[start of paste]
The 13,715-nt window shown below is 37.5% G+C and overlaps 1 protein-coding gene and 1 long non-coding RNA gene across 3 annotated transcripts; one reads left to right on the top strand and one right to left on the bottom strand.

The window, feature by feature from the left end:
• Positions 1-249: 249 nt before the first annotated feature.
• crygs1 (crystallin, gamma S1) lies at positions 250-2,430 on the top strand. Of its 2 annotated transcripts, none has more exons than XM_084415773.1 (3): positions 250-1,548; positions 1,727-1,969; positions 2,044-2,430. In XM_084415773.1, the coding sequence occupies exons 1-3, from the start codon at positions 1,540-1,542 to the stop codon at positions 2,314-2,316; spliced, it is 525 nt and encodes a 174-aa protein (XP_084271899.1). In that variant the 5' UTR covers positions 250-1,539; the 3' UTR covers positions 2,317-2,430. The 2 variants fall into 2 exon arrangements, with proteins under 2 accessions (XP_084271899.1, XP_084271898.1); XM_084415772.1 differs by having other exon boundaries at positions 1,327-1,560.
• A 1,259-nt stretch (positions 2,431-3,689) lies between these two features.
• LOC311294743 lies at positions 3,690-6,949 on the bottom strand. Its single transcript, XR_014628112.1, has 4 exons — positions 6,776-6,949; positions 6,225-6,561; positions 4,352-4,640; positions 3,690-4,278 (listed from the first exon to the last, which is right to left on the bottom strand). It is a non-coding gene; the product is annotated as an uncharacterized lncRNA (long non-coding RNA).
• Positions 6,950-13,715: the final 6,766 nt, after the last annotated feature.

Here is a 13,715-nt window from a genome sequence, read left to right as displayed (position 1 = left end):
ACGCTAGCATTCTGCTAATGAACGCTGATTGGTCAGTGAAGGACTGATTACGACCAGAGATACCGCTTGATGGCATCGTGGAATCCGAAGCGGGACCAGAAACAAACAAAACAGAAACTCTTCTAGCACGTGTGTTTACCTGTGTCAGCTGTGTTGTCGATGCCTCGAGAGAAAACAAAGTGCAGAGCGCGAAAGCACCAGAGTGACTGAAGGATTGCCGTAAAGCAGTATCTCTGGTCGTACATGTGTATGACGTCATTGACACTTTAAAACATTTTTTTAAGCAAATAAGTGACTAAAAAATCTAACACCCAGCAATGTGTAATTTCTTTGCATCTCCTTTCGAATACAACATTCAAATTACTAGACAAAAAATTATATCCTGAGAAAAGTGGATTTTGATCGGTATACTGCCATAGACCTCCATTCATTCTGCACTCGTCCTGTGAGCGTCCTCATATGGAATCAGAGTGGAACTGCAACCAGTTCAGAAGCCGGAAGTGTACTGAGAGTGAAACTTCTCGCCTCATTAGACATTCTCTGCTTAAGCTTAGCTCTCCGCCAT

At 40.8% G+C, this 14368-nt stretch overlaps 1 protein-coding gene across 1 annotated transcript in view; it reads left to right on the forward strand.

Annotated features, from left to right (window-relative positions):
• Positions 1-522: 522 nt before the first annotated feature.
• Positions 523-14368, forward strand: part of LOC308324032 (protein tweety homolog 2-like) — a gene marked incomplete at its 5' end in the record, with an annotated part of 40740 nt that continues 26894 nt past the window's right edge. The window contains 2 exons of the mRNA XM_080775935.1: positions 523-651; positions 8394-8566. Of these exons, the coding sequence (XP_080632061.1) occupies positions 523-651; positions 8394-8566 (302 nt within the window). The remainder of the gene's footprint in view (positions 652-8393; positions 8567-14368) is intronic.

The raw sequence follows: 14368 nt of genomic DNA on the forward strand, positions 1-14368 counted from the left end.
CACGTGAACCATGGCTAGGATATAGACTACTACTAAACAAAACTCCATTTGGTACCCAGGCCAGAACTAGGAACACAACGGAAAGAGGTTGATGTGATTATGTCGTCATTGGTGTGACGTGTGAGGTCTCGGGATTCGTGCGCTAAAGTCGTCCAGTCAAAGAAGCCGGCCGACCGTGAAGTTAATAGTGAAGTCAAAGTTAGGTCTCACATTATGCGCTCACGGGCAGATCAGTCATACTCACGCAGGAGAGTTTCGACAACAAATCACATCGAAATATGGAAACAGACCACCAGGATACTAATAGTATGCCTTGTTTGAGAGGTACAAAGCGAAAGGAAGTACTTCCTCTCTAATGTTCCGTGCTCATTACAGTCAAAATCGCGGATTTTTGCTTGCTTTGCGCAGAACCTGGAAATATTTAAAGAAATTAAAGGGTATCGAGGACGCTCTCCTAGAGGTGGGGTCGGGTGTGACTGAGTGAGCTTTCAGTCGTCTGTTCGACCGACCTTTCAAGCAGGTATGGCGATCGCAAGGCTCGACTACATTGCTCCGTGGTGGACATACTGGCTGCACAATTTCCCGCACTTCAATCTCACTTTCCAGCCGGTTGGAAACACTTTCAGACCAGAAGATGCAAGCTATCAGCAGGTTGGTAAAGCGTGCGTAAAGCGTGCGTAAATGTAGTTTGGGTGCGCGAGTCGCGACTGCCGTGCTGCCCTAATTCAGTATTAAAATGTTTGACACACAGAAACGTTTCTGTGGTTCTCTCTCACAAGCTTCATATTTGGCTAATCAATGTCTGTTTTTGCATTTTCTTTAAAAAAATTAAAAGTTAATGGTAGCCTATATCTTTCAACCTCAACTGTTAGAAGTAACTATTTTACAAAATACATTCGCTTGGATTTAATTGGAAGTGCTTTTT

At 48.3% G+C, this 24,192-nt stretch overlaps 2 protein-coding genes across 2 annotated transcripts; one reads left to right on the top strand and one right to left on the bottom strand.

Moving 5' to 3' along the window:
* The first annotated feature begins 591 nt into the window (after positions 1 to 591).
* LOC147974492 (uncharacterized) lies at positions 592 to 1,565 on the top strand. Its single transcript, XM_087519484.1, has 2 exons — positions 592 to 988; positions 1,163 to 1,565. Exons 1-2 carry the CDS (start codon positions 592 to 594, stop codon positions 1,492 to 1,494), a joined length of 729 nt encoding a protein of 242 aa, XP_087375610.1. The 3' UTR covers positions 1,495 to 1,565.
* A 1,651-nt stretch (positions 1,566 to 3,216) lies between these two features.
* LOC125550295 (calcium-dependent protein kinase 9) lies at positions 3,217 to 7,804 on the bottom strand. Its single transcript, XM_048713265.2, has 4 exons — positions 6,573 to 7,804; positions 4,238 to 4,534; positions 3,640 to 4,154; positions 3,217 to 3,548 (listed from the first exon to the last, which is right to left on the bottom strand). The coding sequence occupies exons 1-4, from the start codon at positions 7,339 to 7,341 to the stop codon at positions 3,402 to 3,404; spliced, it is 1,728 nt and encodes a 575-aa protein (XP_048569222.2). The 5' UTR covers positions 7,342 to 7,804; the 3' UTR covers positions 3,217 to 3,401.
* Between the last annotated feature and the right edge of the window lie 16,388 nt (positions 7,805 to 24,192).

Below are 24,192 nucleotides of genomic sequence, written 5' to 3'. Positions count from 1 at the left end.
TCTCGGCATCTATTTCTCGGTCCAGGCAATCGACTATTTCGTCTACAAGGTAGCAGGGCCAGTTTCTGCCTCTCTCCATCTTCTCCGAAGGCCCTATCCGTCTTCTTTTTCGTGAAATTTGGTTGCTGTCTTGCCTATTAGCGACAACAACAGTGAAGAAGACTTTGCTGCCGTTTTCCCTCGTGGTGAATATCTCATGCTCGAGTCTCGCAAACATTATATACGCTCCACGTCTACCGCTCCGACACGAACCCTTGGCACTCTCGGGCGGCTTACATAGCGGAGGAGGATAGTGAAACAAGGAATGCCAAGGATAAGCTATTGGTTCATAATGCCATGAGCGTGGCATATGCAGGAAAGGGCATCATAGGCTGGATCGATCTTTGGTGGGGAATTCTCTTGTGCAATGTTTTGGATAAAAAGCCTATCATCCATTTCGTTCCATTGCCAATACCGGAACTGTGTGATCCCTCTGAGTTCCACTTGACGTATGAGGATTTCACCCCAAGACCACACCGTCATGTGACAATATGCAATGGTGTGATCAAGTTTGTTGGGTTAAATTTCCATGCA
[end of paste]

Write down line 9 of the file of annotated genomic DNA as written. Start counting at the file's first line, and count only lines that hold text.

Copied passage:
ACGCTAGCATTCTGCTAATGAACGCTGATTGGTCAGTGAAGGACTGATTACGACCAGAGATACCGCTTGATGGCATCGTGGAATCCGAAGCGGGACCAGAAACAAACAAAACAGAAACTCTTCTAGCACGTGTGTTTACCTGTGTCAGCTGTGTTGTCGATGCCTCGAGAGAAAACAAAGTGCAGAGCGCGAAAGCACCAGAGTGACTGAAGGATTGCCGTAAAGCAGTATCTCTGGTCGTACATGTGTATGACGTCATTGACACTTTAAAACATTTTTTTAAGCAAATAAGTGACTAAAAAATCTAACACCCAGCAATGTGTAATTTCTTTGCATCTCCTTTCGAATACAACATTCAAATTACTAGACAAAAAATTATATCCTGAGAAAAGTGGATTTTGATCGGTATACTGCCATAGACCTCCATTCATTCTGCACTCGTCCTGTGAGCGTCCTCATATGGAATCAGAGTGGAACTGCAACCAGTTCAGAAGCCGGAAGTGTACTGAGAGTGAAACTTCTCGCCTCATTAGACATTCTCTGCTTAAGCTTAGCTCTCCGCCAT